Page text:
Colombia is becoming one of the most popular destinations for learning Spanish.

It is often said that Colombians speak one of the most neutral Spanish in the world. By “Colombian Spanish” people normally refers to the dialect spoken in Bogota.

2. Coffee Cultural Landscape, a World Heritage site

Things You Probably Didn't Know About Colombia : Coffee

Yes, you know Colombia produces the best Coffee in the world.

It is the third-largest exporter of coffee after Brazil and Vietnam.

Colombia produces around 12% of the world’s coffee.

In 2011, UNESCO declared the “Coffee Cultural Landscape” of Colombia, a World Heritage site.

An exceptional example of a sustainable and productive cultural landscape that is unique and representative of a tradition that is a strong symbol for coffee growing areas worldwide.

This landscape comprehends The coffee-growing axis (Eje Cafetero), about 1.2% of the Colombian territory, where most of the coffee harvest is produced.

3. Nevado del Ruiz and the Ring of Fire

Things You Probably Didn't Know About Colombia : Volcano Ring of fire

Colombia is part of the Ring of Fire, also referred to as the Circum-Pacific Belt.

The Ring of Fire is a 40,000 km, horseshoe shape of countries in the Pacific Ocean characterized by active volcanoes and frequent earthquakes.

Seventy-five percent of Earth’s volcanoes—more than 450 volcanoes—are located along the Ring of Fire. 90% of Earth’s earthquakes occur along its path.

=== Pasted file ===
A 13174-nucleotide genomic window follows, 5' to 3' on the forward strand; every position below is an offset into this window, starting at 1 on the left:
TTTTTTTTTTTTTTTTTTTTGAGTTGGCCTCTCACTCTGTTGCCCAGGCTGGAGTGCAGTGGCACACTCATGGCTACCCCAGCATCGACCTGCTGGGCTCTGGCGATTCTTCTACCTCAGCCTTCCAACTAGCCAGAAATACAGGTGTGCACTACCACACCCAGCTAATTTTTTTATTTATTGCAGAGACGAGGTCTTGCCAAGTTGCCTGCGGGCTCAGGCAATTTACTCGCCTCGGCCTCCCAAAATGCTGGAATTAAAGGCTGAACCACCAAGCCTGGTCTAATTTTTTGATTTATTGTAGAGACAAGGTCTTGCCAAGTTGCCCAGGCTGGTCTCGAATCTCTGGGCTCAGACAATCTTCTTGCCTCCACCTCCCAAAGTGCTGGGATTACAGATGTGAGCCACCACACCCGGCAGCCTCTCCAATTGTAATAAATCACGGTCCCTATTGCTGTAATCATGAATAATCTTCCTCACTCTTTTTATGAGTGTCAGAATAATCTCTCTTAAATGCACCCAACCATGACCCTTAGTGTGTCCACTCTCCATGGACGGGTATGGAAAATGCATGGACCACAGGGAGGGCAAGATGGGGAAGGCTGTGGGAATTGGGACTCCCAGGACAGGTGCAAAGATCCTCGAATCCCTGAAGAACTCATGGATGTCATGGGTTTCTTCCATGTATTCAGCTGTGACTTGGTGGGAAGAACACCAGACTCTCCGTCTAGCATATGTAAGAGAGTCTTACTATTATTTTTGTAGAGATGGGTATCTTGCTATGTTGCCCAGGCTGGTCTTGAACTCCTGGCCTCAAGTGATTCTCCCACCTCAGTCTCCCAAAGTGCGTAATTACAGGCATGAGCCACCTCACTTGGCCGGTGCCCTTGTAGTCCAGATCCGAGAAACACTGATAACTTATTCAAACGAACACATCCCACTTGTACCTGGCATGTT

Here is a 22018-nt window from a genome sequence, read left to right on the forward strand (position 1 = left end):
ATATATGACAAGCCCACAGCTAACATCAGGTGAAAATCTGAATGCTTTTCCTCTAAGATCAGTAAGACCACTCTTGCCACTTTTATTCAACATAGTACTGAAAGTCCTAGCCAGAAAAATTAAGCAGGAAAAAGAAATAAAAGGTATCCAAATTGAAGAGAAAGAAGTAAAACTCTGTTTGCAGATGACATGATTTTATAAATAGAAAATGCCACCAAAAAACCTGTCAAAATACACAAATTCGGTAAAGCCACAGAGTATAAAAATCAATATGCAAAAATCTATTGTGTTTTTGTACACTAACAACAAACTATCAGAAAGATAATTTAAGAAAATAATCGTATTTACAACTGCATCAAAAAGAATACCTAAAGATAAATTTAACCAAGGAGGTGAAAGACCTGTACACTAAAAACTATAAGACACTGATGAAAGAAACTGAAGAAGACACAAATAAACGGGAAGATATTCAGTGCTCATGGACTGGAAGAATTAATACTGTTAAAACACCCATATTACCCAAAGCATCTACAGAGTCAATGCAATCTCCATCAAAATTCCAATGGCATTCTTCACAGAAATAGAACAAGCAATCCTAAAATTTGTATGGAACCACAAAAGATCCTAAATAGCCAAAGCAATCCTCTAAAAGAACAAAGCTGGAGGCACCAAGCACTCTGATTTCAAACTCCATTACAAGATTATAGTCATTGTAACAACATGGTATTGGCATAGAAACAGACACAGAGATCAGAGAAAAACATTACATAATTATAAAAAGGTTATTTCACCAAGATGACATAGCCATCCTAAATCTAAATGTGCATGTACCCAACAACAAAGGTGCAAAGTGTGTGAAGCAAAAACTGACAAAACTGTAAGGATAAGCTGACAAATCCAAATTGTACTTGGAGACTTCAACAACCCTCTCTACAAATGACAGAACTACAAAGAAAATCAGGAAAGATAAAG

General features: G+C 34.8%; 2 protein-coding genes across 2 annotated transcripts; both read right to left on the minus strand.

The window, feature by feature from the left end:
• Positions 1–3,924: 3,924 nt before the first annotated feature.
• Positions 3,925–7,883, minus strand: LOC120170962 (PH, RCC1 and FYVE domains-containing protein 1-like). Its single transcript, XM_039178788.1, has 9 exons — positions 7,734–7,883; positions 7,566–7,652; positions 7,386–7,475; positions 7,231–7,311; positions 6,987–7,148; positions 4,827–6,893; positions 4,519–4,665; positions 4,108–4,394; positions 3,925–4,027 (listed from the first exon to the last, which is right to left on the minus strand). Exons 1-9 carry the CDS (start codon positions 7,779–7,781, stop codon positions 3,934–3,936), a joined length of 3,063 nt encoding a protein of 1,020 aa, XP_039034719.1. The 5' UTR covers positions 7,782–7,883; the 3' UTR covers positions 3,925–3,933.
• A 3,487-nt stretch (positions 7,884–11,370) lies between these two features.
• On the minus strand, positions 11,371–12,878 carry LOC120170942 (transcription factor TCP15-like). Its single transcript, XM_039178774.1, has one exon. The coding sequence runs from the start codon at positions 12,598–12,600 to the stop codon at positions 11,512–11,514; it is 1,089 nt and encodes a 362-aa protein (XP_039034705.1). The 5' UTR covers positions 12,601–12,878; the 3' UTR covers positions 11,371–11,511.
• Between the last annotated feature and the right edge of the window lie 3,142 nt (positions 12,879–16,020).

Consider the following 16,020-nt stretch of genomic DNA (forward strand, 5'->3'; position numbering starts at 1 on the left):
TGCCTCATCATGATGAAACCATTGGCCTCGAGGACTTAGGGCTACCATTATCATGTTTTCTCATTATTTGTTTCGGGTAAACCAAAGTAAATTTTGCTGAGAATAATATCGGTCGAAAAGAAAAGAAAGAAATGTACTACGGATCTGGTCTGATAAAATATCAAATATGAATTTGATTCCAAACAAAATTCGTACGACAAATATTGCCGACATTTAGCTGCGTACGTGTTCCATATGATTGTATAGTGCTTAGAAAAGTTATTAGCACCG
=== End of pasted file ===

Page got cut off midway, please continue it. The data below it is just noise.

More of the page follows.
Nevado del Ruiz lies within the Pacific Ring of Fire. This volcano is located 29 kilometers west of the capital city Bogotá and is known for the eruption in 1985, one of the deadliest Volcanic Eruptions Since 1500 A.D.

4. Famous emeralds

Things You Probably Didn't Know About Colombia : Famous Emeralds

Colombian emeralds are well known for their brilliance and deep color.

It is the world’s leading producer, 60% of the world’s fine Emeralds come from Colombia.

The country has more than 150 mines churning out high-quality emeralds.

The most valuable emerald in the world is The Tena Emerald found in Muzo, in 1999.

Colombian emeralds are also famous throughout history:

  • The Crown of Andes, estimated to be worth $2.5 million and on display at the Metropolitan Museum of Art in New York City.
  • The Chalk Emerald, it became the centerpiece of a diamond and emerald necklace owned by Indian Maharani, Sita Devi.
  • The Mogul Mughal Emerald. One of the largest emeralds known. It’ on display at the Museum of Islamic Art, Doha, Qatar

5. Cycle Path Network and Sustainable Transportation

Things You Probably Didn't Know About Colombia : Sustainable Transportation

Colombia’s capital city, Bogota, has one of the biggest cycle path networks in the world. It is by far the most bike-friendly city in South America.

And for the last couple of years, the Colombian government has been committed to strategic public transport systems.

Take for example Medellin, famous for its innovative sustainable transport and awarded the 2012 Sustainable Transport Award.

6. “Megadiverse” Country

Things You Probably Didn't Know About Colombia : Biodiverse Country

Colombia is listed as one of the world’s “megadiverse” countries. It hosts close to 10% of the planet’s biodiversity.

There are 17 megadiverse countries in the world and Colombia is the second country with the most biodiversity per square kilometer.

Flowers

Colombia is the second largest fresh cut flower exporter in the world after the Netherlands. 95% of Colombia’s flower production is exported.

It is also the top supplier of flowers to the United States.

Worldwide, Colombia ranks first in orchid species diversity

Birds

Colombia has the greatest bird diversity in the world.

There are 1851 confirmed bird species in the country, equivalent to 20% of the global total.

Humpback Whales

Colombia is the world’s top destination for whale watching.

Uramba Bahía Málaga National Natural Park is one of the favorite places for humpback whales to give birth to their babies.

Annually from July to November, Humpback whales flee the cold South Pole for the warmer waters of the Colombian Pacific.